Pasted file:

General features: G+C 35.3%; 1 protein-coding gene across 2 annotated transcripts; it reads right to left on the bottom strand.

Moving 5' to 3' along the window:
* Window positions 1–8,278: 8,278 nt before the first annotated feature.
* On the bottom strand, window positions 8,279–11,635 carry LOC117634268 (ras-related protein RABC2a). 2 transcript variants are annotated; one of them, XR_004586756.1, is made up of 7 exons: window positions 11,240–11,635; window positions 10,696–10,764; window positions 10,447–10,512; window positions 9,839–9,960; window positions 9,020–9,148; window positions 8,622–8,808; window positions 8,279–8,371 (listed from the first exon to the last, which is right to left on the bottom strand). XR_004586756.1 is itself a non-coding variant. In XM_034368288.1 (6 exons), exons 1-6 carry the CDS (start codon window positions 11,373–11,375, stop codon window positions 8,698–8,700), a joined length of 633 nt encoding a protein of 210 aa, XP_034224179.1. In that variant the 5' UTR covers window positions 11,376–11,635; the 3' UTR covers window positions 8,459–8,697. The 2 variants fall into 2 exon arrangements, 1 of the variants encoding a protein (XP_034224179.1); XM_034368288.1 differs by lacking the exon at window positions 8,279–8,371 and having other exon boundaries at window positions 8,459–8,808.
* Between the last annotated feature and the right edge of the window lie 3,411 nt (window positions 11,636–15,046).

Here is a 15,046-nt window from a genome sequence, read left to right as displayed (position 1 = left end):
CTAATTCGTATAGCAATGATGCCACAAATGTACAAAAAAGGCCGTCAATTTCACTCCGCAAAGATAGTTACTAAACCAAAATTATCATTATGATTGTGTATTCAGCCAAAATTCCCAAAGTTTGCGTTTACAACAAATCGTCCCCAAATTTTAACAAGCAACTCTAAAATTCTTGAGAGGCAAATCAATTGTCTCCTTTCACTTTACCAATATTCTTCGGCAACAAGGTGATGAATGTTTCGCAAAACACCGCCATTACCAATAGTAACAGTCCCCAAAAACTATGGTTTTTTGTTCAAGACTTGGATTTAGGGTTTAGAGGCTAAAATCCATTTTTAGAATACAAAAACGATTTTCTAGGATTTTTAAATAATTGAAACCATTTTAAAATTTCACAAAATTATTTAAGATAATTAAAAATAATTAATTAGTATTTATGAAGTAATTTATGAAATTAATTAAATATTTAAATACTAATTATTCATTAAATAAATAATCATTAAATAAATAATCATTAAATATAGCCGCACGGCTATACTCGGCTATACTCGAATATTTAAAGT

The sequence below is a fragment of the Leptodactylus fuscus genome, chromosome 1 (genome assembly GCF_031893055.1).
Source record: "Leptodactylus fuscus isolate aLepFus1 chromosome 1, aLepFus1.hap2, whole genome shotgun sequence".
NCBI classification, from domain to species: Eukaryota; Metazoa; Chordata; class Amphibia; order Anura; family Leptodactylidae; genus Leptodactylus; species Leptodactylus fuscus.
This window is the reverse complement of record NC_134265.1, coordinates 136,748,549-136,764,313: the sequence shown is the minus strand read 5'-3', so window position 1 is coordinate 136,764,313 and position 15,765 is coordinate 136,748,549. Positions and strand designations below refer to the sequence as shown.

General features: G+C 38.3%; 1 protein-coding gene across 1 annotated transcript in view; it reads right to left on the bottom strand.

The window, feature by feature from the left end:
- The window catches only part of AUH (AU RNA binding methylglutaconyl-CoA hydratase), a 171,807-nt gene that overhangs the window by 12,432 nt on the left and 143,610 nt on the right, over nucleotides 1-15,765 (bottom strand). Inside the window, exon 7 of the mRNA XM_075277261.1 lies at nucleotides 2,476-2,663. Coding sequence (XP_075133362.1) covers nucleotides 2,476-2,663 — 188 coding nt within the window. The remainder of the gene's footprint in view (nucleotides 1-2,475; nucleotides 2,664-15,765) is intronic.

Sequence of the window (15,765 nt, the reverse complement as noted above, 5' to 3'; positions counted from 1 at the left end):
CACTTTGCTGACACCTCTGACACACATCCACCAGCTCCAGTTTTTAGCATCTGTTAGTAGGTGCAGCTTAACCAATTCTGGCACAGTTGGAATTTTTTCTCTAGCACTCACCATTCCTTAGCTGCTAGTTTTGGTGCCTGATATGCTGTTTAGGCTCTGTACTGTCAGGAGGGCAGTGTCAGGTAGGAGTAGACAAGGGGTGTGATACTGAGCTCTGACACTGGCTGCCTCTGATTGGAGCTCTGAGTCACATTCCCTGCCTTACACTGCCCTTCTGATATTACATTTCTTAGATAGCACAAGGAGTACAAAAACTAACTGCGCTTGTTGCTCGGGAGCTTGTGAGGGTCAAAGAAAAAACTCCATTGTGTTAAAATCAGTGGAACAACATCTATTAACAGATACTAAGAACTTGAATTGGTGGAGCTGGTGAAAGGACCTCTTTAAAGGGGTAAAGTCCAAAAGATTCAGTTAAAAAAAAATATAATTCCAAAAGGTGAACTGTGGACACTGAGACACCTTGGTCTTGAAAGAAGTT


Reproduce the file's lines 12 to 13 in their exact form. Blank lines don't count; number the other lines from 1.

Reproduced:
General features: G+C 38.3%; 1 protein-coding gene across 1 annotated transcript in view; it reads right to left on the bottom strand.

The window, feature by feature from the left end: